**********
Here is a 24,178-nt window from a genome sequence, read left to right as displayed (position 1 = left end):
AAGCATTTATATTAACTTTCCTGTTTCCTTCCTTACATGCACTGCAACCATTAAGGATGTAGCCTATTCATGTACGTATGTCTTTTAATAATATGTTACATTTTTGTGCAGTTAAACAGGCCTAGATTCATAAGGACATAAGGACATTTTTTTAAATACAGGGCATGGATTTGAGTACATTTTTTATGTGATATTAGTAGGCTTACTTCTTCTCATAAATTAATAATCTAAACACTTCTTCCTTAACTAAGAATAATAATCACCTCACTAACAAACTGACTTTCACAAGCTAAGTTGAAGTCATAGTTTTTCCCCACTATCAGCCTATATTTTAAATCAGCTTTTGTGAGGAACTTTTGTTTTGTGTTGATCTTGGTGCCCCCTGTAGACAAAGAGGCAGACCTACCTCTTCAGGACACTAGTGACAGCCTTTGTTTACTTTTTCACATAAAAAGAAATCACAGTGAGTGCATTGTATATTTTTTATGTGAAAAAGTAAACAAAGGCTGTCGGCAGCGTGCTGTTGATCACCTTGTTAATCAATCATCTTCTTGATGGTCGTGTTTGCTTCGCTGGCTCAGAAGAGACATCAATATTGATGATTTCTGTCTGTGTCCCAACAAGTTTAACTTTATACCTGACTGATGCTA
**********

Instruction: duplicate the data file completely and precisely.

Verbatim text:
Here is a 24,178-nt window from a genome sequence, read left to right as displayed (position 1 = left end):
AAGCATTTATATTAACTTTCCTGTTTCCTTCCTTACATGCACTGCAACCATTAAGGATGTAGCCTATTCATGTACGTATGTCTTTTAATAATATGTTACATTTTTGTGCAGTTAAACAGGCCTAGATTCATAAGGACATAAGGACATTTTTTTAAATACAGGGCATGGATTTGAGTACATTTTTTATGTGATATTAGTAGGCTTACTTCTTCTCATAAATTAATAATCTAAACACTTCTTCCTTAACTAAGAATAATAATCACCTCACTAACAAACTGACTTTCACAAGCTAAGTTGAAGTCATAGTTTTTCCCCACTATCAGCCTATATTTTAAATCAGCTTTTGTGAGGAACTTTTGTTTTGTGTTGATCTTGGTGCCCCCTGTAGACAAAGAGGCAGACCTACCTCTTCAGGACACTAGTGACAGCCTTTGTTTACTTTTTCACATAAAAAGAAATCACAGTGAGTGCATTGTATATTTTTTATGTGAAAAAGTAAACAAAGGCTGTCGGCAGCGTGCTGTTGATCACCTTGTTAATCAATCATCTTCTTGATGGTCGTGTTTGCTTCGCTGGCTCAGAAGAGACATCAATATTGATGATTTCTGTCTGTGTCCCAACAAGTTTAACTTTATACCTGACTGATGCTA